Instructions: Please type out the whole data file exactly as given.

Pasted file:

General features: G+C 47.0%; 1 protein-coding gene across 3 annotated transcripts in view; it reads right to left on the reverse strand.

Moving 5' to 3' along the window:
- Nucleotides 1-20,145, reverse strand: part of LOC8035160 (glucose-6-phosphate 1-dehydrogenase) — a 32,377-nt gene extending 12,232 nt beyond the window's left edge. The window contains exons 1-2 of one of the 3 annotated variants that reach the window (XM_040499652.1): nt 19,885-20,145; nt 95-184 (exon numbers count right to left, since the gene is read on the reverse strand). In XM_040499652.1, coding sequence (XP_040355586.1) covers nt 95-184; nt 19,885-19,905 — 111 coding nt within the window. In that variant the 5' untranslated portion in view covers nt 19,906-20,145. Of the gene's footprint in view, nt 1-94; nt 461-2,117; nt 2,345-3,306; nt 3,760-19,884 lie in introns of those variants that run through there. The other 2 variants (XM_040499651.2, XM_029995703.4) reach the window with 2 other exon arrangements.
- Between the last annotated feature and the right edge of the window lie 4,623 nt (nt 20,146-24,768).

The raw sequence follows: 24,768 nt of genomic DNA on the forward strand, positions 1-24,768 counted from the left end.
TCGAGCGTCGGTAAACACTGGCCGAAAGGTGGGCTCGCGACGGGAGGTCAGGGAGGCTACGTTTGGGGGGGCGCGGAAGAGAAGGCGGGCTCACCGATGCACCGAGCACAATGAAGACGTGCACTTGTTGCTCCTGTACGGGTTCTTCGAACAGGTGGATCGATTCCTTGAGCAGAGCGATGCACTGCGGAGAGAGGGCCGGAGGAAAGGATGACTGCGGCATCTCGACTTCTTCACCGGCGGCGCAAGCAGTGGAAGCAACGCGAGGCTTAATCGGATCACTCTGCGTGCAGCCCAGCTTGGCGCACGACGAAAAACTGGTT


General features: G+C 47.0%; 1 protein-coding gene across 3 annotated transcripts in view; it reads right to left on the reverse strand.

Moving 5' to 3' along the window:
- Nucleotides 1-20,145, reverse strand: part of LOC8035160 (glucose-6-phosphate 1-dehydrogenase) — a 32,377-nt gene extending 12,232 nt beyond the window's left edge. The window contains exons 1-2 of one of the 3 annotated variants that reach the window (XM_040499652.1): nt 19,885-20,145; nt 95-184 (exon numbers count right to left, since the gene is read on the reverse strand). In XM_040499652.1, coding sequence (XP_040355586.1) covers nt 95-184; nt 19,885-19,905 — 111 coding nt within the window. In that variant the 5' untranslated portion in view covers nt 19,906-20,145. Of the gene's footprint in view, nt 1-94; nt 461-2,117; nt 2,345-3,306; nt 3,760-19,884 lie in introns of those variants that run through there. The other 2 variants (XM_040499651.2, XM_029995703.4) reach the window with 2 other exon arrangements.
- Between the last annotated feature and the right edge of the window lie 4,623 nt (nt 20,146-24,768).

The raw sequence follows: 24,768 nt of genomic DNA on the forward strand, positions 1-24,768 counted from the left end.
TCGAGCGTCGGTAAACACTGGCCGAAAGGTGGGCTCGCGACGGGAGGTCAGGGAGGCTACGTTTGGGGGGGCGCGGAAGAGAAGGCGGGCTCACCGATGCACCGAGCACAATGAAGACGTGCACTTGTTGCTCCTGTACGGGTTCTTCGAACAGGTGGATCGATTCCTTGAGCAGAGCGATGCACTGCGGAGAGAGGGCCGGAGGAAAGGATGACTGCGGCATCTCGACTTCTTCACCGGCGGCGCAAGCAGTGGAAGCAACGCGAGGCTTAATCGGATCACTCTGCGTGCAGCCCAGCTTGGCGCACGACGAAAAACTGGTT